Well, I guess that's as clear as mud, but it covers the ground.
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Postby DavidJ » Mon Aug 16, 2004 6:17 pm

Greetings Jerry, Louis,

A "cup o' joe" is simply a cup of coffee in some places. I believe the usage started after the USA started getting coffee beans from Java. It was a "Cup o' Java" at first then a "cup o' joe."

David J
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Postby Tashi James » Sat Nov 11, 2006 2:03 am

My teacher Scott Rodell Loushr, is teachin me tuishou,admit have only been beginning tuishou, but it's like pushing on shhet on the cloths line; he leads off and you are gone before you knew you were off centre..

His fajin is great too; he did "an" and press on me a few times, it was like no strike Ive experienced in 20 or so years..

for more info check out
Tashi James
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Postby Audi » Tue Nov 14, 2006 1:16 am

Hi Psalchemist,

Now that this thread has been resurrected, I realize I did not respond to your queries:

<font face="Verdana, Arial" size="2">Big and small...Frame? circles? (Are these both one in the same?)</font>

I would think that these are almost the same, but emphasize slightly different things. To me, "big frame" means your are always trying to extend to the limit of the posture, whereas "big circle" means you try to make the circles as big as possible.

<BLOCKQUOTE><font size="1" face="Verdana, Arial">quote:</font><HR><font face="Verdana, Arial" size="2"><B>Near and Far...???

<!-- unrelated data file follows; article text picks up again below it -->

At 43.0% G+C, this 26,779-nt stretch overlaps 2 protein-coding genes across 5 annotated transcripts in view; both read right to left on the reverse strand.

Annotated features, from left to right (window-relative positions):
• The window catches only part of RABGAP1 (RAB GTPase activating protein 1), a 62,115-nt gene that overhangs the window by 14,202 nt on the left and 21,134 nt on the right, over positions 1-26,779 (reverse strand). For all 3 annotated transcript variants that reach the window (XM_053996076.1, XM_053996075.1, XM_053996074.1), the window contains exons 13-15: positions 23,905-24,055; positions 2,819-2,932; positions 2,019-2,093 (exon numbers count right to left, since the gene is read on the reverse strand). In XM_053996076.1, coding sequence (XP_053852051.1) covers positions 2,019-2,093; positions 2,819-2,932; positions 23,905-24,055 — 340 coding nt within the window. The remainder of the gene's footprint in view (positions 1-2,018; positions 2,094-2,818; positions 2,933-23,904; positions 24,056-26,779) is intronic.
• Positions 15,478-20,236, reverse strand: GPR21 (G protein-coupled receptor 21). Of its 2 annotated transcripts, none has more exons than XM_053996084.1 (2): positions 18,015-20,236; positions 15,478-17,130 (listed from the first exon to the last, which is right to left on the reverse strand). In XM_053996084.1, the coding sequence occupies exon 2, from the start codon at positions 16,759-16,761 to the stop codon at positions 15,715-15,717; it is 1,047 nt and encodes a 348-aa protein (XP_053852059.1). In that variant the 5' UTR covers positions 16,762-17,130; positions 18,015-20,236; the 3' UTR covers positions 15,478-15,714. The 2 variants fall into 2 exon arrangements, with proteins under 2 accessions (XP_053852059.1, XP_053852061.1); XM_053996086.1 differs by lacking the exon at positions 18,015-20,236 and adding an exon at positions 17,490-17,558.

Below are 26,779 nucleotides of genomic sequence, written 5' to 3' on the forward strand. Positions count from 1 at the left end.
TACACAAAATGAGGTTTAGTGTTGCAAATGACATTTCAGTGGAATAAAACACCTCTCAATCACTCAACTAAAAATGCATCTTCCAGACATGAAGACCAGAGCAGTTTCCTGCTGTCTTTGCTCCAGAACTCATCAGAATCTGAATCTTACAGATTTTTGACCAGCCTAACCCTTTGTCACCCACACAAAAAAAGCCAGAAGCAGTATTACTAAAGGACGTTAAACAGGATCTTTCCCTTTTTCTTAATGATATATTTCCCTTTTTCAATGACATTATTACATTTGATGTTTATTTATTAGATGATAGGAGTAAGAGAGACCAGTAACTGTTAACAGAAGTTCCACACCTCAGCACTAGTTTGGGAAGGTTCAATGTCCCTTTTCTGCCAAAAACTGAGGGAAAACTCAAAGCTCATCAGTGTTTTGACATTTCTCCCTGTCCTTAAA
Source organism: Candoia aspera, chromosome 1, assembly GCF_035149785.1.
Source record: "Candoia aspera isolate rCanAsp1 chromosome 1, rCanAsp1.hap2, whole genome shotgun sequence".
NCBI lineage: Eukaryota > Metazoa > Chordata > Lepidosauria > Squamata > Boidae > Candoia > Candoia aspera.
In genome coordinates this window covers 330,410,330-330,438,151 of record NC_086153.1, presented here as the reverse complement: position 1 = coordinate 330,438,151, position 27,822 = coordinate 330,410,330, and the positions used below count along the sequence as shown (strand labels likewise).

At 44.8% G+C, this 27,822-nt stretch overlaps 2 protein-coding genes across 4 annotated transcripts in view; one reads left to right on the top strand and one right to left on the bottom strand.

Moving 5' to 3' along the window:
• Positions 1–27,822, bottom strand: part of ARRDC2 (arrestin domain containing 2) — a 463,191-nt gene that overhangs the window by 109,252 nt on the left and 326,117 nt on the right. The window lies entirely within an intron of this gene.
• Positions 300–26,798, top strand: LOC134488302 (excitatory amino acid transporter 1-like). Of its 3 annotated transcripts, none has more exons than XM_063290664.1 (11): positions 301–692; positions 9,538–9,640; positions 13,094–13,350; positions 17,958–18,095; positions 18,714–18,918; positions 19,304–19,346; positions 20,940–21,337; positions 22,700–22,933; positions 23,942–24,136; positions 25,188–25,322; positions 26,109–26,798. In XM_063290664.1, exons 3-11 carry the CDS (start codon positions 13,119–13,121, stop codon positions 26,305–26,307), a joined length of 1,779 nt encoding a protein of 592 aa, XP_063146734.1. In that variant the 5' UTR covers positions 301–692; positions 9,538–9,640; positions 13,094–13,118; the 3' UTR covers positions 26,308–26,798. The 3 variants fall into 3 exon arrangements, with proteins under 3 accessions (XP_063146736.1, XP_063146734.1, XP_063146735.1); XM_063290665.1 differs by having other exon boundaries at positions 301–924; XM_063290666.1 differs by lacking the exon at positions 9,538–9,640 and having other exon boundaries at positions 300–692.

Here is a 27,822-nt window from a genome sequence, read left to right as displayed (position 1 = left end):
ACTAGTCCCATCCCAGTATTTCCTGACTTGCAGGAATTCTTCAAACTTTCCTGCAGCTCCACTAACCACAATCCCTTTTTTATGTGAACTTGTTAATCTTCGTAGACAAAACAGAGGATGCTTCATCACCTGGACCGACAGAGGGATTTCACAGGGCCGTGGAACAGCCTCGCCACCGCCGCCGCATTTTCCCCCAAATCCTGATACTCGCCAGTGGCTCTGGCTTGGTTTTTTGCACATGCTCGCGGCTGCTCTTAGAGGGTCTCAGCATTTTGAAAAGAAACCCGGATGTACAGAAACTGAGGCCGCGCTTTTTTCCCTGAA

Now you really got me there...Would this be the equivalent of Big and Small?</B></font><HR></BLOCKQUOTE>

I was thinking of the distinction between knowledge that might be near at hand and so seems too simple, compared with knowledge that is just outside of one's grasp and so can seem mysterious and full of potential. There is a classical injunction against making the mistake of "giving up the near for the far."

Western equivalents might be: "the grass is always greener on the other side of the fence" or "A prophet is welcome everywhere but in his hometown." I would caution, however, that the Western sayings seem to have no flavor of the principle of Taiji, i.e., no dynamic tension between Yin and Yang.

Take care,
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Re: Serious Push-Hands Question

Postby sifu990 » Fri Jan 10, 2014 4:17 am

re Audi's point: If one takes time to sink physically before “engaging” the opponent, one does two things

what catches my attention in that statement is 'before'

imo, sinking is done before, or immediately upon engaging, but in a time frame of fractions of a second before receiving incoming force. Sinking in my main art (wing tsun) is usually blending,followed by issuing rising force. As such this is dictated by opponents actions, but in commencment, it can take the form of uplifting energy in raising of arms as interception/repulsing force.

Did a lot of (decades) tai chi with no traditional verbal terminology to energies. Now I consider my art an internal one, but my background is competitive sport fighting, and now WT energies influences my tai chi enough that most don't consider it 'tai chi', ( though I do). So I hope I can communicate clearly to your group. I can follow the gist of info presented usualy, by personal experience more than theoretical language, in which I have little background.